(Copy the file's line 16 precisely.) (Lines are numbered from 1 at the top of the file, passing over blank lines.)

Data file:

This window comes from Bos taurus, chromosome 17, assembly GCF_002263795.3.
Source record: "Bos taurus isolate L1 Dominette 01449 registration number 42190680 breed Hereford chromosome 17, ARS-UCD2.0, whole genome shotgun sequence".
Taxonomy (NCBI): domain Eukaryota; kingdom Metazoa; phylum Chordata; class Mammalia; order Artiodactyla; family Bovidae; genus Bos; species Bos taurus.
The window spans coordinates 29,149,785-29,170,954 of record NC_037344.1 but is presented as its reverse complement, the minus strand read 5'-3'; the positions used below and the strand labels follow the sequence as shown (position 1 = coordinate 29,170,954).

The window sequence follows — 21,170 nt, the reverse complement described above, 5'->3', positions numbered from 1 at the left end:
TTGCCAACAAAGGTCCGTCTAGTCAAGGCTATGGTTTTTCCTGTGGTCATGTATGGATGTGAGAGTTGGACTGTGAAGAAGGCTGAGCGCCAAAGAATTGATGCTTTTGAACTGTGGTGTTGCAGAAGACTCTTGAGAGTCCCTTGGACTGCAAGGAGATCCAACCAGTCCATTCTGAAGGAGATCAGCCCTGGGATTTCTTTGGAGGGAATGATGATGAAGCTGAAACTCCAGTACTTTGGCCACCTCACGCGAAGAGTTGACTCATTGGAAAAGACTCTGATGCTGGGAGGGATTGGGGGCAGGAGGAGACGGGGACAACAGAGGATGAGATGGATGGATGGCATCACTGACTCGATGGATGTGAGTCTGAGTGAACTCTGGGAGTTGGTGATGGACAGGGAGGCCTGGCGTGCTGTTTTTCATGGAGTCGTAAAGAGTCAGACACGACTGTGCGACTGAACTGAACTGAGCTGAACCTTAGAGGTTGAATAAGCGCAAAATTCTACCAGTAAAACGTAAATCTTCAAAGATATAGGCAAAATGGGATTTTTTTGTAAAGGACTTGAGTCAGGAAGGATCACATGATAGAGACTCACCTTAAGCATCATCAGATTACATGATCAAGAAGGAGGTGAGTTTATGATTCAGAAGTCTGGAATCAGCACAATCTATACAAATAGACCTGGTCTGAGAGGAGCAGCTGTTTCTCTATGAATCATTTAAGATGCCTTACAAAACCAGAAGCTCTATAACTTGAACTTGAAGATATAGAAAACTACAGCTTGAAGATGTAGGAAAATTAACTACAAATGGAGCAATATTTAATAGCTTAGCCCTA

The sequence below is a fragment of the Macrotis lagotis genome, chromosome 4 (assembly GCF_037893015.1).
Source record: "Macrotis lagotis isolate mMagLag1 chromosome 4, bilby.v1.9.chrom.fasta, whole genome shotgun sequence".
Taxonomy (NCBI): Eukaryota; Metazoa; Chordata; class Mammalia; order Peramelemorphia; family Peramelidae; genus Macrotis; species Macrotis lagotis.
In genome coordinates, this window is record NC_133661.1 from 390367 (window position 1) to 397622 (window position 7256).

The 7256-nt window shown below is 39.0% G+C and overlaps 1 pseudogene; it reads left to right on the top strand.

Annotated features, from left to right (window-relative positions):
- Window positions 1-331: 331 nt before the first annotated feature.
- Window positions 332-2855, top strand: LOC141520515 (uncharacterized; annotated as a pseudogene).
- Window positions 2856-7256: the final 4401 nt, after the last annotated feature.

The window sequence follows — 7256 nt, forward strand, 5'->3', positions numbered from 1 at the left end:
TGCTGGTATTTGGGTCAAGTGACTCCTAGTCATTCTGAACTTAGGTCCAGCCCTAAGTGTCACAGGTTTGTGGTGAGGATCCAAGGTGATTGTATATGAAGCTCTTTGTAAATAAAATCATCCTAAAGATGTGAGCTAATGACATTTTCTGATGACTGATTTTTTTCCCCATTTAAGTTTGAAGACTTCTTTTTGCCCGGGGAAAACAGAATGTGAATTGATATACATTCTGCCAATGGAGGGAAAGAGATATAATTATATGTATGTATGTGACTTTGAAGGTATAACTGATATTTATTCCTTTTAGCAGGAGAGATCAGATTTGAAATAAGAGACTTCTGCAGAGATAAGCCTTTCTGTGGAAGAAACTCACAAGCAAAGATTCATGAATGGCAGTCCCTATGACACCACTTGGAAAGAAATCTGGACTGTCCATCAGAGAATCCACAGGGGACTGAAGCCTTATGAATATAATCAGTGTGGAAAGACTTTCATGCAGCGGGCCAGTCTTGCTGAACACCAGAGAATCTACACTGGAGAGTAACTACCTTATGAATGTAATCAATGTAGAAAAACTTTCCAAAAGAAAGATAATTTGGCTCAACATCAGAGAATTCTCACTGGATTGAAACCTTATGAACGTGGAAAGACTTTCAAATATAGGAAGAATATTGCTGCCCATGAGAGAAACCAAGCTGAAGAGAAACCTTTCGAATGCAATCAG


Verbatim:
The window sequence follows — 7256 nt, forward strand, 5'->3', positions numbered from 1 at the left end: